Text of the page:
5. The exclusion zone includes a drum staging area on a concrete pad that has in excess of 170 drums. The drums are to be categorized (type of waste) and removed from the site this fall (1994) per IDEM staff.
  6. There is a decontamination storage pad area which has a sump pump pad next to it. There is standing rain water at both locations.
  7. The site has been graded and has vegetation growing on it. Gravel has been placed on all exposed land.
  8. Monitoring wells are on-site, but no monitoring is being conducted.
  9. Activities were observed at the Boone County Resource & Recovery System, Inc.recycling operation, which is adjacent (west) to Enviro-Chem.

C. Demographics, Land Use, and NaturalResource Use

Demographics

The 1990 Census showed the population of Boone County to be 38,147, and the populationofZionsville, which is 5 miles south of the site (nearest town to the site), to be 5,281. UnionTownship has a population of 1,707 with 569 households. It has a total of 889 males and 818females. The origin of race in Union Township is represented by the following: white (1,687);black (10); American Indian, Eskimo, or Aleut (5); Asian or Pacific Islander (5); and other race (0).

A small residential community, Northfield, is ¼ mile north/northwest of the site. Thenearestresidence is 600 feet from the site. Approximately 50 residences are within 1 mile of the site. The Northfield Community Church, along with several residences owned by the NSL privateowner's family, border the site. The site is closed for business and inaccessible to the public;therefore, remedial workers are the only population that currently go on-site.

Land Use

The site is in a rural area and is bounded on the south and east by farm land. The majority oftheresidences in the vicinity are north and west of the site. Farming, mainly cash grain andlivestock, is the main enterprise in the county. Corn, soybeans, and wheat are the main crops.

Natural Resource Use

Finley Creek flows east and south of the site, while the north and west sides drain into anunnamed ditch. This ditch lies between NSL and ECC. Finley Creek (less than 1 mile from thesite) flows into Eagle Creek about ½ mile downstream from the site. Eagle Creek flowssouthfor 10 miles before it empties into Eagle Creek Reservoir (9 miles from the site), which suppliesapproximately 6% of the drinking water for the city of Indianapolis. Surface water usedownstream, within 3 miles of the site, is used for fishing and wading by area residents. Theunnamed ditch and Finley Creek are very shallow in the immediate vicinity of the ECC site andtherefore not conducive for recreational activities. There are 1,760 persons within 3 miles of thesite who use private residential wells for all domestic purposes. The nearest residential well isabout 1,000 feet west of the site with a well depth of 40 feet.

Hydrogeology

In 1985, EPA conducted a very thorough hydrogeological investigation of the area aroundthissite. This investigation included, but was not limited to, reviews of existing information; asearch of historical aerial photographs, domestic and industrial well logs; and relevant literature. They then performed a subsurface exploration program to further define conditions at the site.

The major aquifers under the site are in sand and gravel deposits of glacial origin. Soil typesconsist of glacial tills, glacial outwash, and possibly some shallow alluvial deposits. The glacialtill consists predominantly of clayey silt and silty clay. The glacial outwash was made up of fineto coarse sand and gravel that are highly permeable. The alluvial deposit consists of fine sandand silty sand. The south end of the site is shallow and appears to be very complex, consistingof a combination of till, outwash, and alluvial deposits.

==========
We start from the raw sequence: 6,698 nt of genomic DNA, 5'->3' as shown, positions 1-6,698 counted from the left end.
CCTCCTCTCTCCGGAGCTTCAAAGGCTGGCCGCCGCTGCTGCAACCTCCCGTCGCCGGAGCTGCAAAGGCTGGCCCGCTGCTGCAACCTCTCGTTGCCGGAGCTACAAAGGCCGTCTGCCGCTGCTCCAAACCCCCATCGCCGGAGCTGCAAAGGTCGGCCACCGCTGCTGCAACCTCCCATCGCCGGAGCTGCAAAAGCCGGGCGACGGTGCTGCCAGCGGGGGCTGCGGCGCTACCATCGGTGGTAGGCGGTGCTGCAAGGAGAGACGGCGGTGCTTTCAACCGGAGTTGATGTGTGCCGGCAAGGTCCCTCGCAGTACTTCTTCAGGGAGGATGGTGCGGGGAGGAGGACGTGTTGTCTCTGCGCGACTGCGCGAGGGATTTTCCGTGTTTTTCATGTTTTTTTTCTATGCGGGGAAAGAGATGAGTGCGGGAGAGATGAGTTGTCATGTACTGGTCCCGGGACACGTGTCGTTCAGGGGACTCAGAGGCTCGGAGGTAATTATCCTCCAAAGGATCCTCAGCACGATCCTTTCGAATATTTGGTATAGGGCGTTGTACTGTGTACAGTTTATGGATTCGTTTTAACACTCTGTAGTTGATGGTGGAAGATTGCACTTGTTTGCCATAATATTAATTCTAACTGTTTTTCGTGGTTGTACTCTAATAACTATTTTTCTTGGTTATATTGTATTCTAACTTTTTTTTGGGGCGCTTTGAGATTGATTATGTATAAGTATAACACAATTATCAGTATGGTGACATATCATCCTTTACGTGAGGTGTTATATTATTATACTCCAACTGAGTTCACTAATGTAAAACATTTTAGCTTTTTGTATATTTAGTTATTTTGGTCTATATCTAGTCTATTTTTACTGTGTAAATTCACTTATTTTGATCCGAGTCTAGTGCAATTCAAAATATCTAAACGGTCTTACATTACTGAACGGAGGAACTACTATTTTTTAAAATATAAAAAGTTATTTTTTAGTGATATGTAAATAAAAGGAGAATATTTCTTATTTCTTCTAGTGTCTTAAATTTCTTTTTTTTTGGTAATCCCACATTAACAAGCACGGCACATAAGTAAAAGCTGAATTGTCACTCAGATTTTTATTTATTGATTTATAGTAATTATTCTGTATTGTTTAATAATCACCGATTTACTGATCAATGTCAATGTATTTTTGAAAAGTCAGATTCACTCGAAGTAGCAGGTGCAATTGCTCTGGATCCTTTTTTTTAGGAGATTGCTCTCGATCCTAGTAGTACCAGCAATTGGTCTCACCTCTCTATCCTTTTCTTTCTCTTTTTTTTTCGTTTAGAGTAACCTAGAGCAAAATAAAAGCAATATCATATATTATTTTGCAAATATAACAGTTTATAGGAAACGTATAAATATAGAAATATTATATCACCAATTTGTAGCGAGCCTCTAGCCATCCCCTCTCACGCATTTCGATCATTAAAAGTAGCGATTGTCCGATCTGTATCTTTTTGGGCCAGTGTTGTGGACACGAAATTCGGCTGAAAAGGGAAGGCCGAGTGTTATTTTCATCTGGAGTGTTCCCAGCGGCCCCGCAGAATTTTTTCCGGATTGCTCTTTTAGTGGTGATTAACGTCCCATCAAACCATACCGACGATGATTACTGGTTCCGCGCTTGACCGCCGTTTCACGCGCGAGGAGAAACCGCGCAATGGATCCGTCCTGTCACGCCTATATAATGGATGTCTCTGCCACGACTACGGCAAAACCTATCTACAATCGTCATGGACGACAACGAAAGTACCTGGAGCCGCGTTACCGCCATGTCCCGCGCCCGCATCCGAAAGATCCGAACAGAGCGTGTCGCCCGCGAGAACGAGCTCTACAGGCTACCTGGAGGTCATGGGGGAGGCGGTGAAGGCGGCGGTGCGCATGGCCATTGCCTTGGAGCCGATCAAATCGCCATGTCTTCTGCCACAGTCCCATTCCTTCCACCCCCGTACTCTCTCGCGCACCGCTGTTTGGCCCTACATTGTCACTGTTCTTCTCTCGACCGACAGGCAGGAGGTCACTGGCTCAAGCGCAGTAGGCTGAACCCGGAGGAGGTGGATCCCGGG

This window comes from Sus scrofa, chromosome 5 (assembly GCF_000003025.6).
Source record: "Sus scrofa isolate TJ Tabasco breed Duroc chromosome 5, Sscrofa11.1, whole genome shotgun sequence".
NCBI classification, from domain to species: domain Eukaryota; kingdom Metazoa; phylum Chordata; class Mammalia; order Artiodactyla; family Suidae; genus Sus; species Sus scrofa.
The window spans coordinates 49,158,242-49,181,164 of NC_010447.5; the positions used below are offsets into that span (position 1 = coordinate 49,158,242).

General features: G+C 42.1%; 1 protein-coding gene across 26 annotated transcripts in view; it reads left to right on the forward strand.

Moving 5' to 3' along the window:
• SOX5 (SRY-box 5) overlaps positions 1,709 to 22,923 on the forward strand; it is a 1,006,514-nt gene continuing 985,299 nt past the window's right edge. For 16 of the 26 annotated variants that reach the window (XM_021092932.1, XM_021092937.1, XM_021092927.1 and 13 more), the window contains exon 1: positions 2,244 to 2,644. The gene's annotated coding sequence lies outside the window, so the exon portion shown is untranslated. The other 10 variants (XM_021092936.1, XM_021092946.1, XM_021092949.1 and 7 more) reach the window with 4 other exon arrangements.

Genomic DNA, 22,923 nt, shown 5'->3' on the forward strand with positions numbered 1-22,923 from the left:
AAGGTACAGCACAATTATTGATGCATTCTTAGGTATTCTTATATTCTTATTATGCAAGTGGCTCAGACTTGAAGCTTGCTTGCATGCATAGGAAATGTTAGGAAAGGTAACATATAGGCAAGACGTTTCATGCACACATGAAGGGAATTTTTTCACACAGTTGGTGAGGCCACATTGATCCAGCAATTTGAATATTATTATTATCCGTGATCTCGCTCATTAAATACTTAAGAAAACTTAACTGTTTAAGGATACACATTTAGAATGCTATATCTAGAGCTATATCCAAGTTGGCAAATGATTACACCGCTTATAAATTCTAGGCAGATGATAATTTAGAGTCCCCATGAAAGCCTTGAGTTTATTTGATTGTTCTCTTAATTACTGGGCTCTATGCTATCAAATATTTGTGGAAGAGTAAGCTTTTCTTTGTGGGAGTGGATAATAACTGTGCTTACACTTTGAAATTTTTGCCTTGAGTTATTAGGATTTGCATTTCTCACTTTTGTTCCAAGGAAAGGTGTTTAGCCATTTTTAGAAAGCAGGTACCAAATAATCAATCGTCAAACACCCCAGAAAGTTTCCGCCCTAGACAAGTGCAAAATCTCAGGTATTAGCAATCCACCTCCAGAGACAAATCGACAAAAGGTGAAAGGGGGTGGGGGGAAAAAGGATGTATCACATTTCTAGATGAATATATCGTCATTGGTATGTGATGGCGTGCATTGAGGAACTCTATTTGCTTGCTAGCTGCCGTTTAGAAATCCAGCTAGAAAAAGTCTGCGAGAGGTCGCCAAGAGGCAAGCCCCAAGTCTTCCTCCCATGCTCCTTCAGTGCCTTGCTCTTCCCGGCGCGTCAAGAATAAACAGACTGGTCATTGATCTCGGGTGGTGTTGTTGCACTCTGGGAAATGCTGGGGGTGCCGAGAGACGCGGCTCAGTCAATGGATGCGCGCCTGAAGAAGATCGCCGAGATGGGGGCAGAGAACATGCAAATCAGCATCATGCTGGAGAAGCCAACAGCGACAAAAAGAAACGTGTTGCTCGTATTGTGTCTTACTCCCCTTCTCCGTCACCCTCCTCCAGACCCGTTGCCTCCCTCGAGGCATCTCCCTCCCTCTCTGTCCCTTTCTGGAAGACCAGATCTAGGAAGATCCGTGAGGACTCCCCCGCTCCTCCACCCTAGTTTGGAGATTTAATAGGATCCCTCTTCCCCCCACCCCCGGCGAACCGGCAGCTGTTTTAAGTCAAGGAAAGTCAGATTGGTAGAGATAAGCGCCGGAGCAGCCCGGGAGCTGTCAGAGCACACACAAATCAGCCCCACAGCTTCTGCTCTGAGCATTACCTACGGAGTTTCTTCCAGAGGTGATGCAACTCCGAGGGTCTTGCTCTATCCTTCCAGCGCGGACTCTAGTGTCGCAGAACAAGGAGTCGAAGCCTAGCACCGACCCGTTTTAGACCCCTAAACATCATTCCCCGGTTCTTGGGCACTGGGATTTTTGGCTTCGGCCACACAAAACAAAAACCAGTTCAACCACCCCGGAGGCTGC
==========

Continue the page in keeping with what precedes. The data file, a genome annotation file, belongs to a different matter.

Four hydrological units exist beneath the site. They all appear to be fairly continuous:

5-15 feet - Saturated zone, thick silty clay zone; appears to have relative low permeability.
20-30 feet - Shallow sand and gravel; may be semi-confined in some places.
30-150 feet - Clayey silt and silty clay zone, which appears to act as an aquitard.
150-165 feet - A confined, deep sand and gravel zone just above the top of the rock surface.

The direction of water flow in the shallow and deep sand and gravel aquifers is, in general, to the south toward Finley Creek. Along the southeastern edge of the site, groundwater flow is toward the east, and discharges to the unnamed ditch.

The former cooling pond intersected both the shallow sand and gravel aquifers. Theseaquifersmay be semi-confined beneath much of the site due to lithologic variations between them andthe thick silty clay zone. This variation may decrease the migration potential of contaminantsfrom the saturated zone to the shallow sand and gravel zone.

D. Health Outcome Data

This section identifies the relevant, available databases; their evaluation occurs in the PUBLICHEALTH IMPLICATIONS section. Cancer may be a plausible health outcome from long-termexposure to at least one of the contaminants of concern. The ISDH maintains a statewide cancerregistry; however, data regarding cancer incidence by city and county are not yet available. Inaddition, the ISDH maintains a mortality database by county. Mortality data on Boone Countycancer deaths are available (1950-1979). The public health implications of these data will beevaluated in the Health Outcome Data Evaluation subsection.


COMMUNITYHEALTH CONCERNS

The following community health concerns were taken from the summary of a public meetingheld in April 1991 (EPA Public Meeting). The Boone County Health Department was contactedin March 1992 for any community health concerns in addition to those provided by IDEM.

  1. How about toluene, methyl ethyl ketone, trichloroethene, or something of that nature; do you see those at the site?
  2. What is the depth of contamination at the site?

The community health concerns listed will be addressed in the PUBLIC HEALTH IMPLICATIONS section of this public health assessment.

The health assessment was made available for public comment onJune 21, 1993. No additional health-related concerns were reported. Responses to all commentsreceived can be found in APPENDIX C.